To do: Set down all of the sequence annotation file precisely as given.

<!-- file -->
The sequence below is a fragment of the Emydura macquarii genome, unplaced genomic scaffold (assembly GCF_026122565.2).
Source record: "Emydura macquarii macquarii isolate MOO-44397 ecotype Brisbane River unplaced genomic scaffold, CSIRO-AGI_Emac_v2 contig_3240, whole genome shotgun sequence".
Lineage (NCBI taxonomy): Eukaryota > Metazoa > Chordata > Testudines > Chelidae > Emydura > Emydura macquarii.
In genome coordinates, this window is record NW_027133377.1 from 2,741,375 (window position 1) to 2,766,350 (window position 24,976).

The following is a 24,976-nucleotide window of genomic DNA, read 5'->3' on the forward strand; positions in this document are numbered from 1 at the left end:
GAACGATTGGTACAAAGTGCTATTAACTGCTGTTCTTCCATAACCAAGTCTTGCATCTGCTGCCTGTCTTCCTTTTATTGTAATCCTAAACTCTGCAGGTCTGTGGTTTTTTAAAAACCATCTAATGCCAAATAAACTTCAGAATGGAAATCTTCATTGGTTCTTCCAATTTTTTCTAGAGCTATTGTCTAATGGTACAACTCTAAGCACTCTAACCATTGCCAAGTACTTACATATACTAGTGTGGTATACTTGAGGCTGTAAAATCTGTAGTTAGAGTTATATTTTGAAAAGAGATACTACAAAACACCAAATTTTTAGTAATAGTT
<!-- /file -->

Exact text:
The sequence below is a fragment of the Emydura macquarii genome, unplaced genomic scaffold (assembly GCF_026122565.2).
Source record: "Emydura macquarii macquarii isolate MOO-44397 ecotype Brisbane River unplaced genomic scaffold, CSIRO-AGI_Emac_v2 contig_3240, whole genome shotgun sequence".
Lineage (NCBI taxonomy): Eukaryota > Metazoa > Chordata > Testudines > Chelidae > Emydura > Emydura macquarii.
In genome coordinates, this window is record NW_027133377.1 from 2,741,375 (window position 1) to 2,766,350 (window position 24,976).

The following is a 24,976-nucleotide window of genomic DNA, read 5'->3' on the forward strand; positions in this document are numbered from 1 at the left end:
GAACGATTGGTACAAAGTGCTATTAACTGCTGTTCTTCCATAACCAAGTCTTGCATCTGCTGCCTGTCTTCCTTTTATTGTAATCCTAAACTCTGCAGGTCTGTGGTTTTTTAAAAACCATCTAATGCCAAATAAACTTCAGAATGGAAATCTTCATTGGTTCTTCCAATTTTTTCTAGAGCTATTGTCTAATGGTACAACTCTAAGCACTCTAACCATTGCCAAGTACTTACATATACTAGTGTGGTATACTTGAGGCTGTAAAATCTGTAGTTAGAGTTATATTTTGAAAAGAGATACTACAAAACACCAAATTTTTAGTAATAGTT